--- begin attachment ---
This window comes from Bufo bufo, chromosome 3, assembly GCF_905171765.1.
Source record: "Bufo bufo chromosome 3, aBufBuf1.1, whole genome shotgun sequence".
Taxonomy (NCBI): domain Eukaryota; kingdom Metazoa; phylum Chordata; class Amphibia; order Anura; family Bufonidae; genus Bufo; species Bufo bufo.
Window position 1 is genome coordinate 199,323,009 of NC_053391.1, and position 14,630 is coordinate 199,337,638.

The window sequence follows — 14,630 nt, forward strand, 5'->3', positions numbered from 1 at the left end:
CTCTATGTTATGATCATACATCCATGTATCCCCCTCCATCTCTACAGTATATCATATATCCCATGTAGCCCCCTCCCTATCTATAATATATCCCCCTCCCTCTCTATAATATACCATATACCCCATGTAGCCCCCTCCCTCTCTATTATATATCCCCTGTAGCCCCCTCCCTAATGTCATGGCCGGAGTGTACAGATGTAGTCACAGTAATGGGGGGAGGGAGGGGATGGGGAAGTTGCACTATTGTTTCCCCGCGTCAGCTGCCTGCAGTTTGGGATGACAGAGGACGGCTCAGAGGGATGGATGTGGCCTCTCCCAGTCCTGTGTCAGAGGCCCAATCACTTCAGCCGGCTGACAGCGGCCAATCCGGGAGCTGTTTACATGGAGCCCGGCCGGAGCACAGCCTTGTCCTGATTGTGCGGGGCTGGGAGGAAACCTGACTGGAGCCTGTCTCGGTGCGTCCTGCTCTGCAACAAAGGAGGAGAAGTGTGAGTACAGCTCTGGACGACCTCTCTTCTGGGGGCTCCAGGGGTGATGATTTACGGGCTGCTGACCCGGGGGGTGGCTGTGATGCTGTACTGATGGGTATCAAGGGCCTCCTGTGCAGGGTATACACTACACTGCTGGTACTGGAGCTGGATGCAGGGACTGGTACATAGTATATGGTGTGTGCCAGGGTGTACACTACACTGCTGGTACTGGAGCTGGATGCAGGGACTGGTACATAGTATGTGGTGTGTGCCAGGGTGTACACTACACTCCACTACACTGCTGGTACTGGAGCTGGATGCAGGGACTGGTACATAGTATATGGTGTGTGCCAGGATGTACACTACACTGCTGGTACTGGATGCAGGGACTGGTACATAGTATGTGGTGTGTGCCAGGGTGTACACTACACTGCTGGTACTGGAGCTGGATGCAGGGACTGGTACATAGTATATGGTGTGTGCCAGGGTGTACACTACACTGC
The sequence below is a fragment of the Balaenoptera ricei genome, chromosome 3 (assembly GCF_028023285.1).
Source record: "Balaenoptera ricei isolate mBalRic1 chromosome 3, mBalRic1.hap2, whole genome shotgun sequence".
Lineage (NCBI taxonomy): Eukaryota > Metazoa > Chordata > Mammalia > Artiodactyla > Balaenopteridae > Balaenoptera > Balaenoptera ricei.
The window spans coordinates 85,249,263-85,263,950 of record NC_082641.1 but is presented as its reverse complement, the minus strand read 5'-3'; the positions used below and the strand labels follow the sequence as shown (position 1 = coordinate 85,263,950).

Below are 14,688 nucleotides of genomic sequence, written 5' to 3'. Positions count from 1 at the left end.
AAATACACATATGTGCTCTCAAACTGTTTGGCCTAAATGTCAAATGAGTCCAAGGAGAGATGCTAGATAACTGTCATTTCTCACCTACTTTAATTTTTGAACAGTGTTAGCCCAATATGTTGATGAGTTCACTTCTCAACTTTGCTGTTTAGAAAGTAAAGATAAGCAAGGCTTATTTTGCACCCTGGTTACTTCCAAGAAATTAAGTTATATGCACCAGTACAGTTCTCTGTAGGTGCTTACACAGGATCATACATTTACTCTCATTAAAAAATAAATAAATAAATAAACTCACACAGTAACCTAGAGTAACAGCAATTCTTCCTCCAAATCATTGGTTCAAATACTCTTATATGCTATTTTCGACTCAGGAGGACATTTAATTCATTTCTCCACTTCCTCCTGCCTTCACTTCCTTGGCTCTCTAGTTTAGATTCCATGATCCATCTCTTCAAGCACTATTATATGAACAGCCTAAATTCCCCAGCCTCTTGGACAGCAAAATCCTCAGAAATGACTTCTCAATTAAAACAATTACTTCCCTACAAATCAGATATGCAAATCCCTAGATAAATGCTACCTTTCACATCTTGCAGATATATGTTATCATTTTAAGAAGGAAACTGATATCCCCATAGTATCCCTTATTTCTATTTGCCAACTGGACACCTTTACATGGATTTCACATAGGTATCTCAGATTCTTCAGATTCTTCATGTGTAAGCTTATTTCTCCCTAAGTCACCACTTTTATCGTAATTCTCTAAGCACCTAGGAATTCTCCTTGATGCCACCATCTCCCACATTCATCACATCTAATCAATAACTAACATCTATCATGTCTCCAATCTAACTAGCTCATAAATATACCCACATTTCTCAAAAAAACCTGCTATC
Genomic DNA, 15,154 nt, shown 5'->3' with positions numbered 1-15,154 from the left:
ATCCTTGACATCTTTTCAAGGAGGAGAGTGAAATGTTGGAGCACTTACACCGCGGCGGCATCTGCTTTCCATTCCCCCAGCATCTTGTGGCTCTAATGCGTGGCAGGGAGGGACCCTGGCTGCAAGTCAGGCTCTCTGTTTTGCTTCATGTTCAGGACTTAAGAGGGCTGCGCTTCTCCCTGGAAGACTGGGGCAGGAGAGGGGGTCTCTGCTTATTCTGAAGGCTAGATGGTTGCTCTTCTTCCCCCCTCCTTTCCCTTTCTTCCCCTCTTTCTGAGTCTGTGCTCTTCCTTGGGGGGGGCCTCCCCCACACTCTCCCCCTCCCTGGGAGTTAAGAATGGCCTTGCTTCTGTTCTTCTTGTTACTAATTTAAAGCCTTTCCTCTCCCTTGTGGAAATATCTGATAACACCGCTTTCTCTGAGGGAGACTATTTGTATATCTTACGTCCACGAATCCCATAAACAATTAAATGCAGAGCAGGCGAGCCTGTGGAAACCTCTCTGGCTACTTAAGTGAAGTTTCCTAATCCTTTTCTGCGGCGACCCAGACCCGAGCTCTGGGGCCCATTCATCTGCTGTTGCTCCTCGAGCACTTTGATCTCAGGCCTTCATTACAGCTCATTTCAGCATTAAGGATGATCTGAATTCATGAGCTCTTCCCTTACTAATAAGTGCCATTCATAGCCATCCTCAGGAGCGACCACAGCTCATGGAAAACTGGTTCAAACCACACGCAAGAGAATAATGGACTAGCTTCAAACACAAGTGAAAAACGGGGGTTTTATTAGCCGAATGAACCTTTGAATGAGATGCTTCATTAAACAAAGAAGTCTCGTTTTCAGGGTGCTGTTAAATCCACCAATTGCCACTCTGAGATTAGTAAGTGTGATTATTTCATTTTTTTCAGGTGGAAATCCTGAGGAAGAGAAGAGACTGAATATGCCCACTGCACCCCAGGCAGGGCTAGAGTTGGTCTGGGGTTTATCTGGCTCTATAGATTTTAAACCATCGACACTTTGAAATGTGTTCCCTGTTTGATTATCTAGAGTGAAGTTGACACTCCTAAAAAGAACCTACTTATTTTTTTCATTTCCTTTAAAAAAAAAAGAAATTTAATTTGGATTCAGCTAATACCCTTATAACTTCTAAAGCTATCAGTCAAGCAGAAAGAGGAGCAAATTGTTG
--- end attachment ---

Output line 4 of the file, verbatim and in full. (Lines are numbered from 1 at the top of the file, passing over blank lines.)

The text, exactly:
Window position 1 is genome coordinate 199,323,009 of NC_053391.1, and position 14,630 is coordinate 199,337,638.